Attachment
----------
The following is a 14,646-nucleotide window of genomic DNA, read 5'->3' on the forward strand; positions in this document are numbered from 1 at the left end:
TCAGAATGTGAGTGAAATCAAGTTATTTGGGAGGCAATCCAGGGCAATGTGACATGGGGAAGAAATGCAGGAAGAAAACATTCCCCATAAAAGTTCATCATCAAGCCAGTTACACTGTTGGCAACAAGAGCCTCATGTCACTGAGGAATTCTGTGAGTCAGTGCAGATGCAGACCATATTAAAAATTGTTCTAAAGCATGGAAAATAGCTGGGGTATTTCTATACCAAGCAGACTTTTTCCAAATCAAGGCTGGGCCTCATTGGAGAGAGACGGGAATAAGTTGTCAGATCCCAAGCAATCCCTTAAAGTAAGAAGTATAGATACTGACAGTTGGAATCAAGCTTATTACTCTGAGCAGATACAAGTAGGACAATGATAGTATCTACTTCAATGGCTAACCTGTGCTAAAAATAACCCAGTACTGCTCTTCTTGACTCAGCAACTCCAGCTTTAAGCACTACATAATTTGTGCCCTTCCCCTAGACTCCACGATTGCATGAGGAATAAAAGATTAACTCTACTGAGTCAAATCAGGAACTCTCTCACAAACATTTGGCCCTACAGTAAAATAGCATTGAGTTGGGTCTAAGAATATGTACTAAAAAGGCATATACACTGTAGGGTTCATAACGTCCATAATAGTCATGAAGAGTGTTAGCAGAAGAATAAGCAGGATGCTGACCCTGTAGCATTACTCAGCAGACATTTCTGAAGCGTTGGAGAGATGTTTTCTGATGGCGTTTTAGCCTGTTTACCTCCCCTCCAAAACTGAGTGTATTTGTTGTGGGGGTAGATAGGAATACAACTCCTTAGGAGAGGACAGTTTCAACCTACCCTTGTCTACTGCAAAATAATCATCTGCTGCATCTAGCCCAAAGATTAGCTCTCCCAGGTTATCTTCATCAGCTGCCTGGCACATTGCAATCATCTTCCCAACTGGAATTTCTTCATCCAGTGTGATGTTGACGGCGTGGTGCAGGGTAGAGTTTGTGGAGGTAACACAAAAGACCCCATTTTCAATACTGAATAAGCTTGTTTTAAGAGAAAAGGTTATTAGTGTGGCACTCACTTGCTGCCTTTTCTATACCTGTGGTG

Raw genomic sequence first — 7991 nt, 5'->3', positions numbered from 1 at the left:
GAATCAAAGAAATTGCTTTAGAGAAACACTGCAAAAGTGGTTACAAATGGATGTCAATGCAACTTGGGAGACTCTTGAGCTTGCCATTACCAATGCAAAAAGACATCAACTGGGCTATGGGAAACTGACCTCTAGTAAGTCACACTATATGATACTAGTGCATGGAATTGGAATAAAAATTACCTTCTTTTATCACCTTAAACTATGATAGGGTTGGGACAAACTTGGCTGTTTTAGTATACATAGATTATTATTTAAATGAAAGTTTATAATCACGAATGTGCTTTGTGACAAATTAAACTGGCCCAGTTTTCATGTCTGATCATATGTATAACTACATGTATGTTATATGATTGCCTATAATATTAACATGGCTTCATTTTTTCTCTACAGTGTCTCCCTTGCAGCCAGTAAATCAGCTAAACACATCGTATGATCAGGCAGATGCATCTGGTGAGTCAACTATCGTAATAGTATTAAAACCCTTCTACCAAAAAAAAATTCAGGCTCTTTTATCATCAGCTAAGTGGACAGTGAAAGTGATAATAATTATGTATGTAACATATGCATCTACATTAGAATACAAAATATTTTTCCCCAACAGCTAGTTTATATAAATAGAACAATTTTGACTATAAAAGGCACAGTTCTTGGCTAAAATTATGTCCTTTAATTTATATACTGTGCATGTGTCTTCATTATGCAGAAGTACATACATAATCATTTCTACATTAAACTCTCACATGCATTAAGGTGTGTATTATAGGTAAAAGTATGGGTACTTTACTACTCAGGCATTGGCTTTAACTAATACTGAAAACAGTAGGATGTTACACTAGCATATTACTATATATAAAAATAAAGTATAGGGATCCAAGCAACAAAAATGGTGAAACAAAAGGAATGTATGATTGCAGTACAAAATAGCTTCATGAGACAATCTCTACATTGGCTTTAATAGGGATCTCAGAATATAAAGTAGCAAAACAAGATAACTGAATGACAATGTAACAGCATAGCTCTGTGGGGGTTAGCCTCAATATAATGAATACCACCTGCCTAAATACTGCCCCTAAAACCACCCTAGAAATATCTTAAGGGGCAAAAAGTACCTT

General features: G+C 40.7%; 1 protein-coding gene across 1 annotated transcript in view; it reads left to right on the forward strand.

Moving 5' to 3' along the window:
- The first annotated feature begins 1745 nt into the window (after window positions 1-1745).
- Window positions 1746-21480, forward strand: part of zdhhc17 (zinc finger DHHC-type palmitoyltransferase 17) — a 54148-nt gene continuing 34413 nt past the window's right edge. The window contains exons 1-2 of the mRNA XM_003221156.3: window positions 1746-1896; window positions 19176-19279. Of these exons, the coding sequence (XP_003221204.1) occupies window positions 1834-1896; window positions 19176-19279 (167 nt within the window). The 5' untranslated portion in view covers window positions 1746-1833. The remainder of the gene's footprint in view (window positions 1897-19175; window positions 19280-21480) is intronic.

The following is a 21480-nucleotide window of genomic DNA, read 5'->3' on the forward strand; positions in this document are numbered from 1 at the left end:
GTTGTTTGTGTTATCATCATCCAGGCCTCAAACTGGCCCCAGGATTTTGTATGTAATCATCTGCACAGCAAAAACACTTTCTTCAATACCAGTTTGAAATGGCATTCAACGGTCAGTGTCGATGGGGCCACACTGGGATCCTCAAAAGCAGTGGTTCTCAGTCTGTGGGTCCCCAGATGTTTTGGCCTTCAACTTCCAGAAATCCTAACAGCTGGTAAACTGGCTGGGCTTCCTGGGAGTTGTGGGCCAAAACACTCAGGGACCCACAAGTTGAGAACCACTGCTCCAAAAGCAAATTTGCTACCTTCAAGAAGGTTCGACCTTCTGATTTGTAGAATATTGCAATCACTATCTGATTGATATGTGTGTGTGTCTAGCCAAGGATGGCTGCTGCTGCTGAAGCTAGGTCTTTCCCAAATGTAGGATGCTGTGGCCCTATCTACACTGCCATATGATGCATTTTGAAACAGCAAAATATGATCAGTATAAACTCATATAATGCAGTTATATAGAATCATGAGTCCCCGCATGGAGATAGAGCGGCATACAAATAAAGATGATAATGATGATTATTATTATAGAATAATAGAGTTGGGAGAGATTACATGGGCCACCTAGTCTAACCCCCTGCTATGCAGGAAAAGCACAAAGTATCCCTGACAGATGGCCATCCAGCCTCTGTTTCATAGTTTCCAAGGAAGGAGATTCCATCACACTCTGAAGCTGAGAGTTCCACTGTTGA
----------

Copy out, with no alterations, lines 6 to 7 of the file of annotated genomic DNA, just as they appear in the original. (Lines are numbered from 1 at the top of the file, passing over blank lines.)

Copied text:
Moving 5' to 3' along the window:
- The first annotated feature begins 1745 nt into the window (after window positions 1-1745).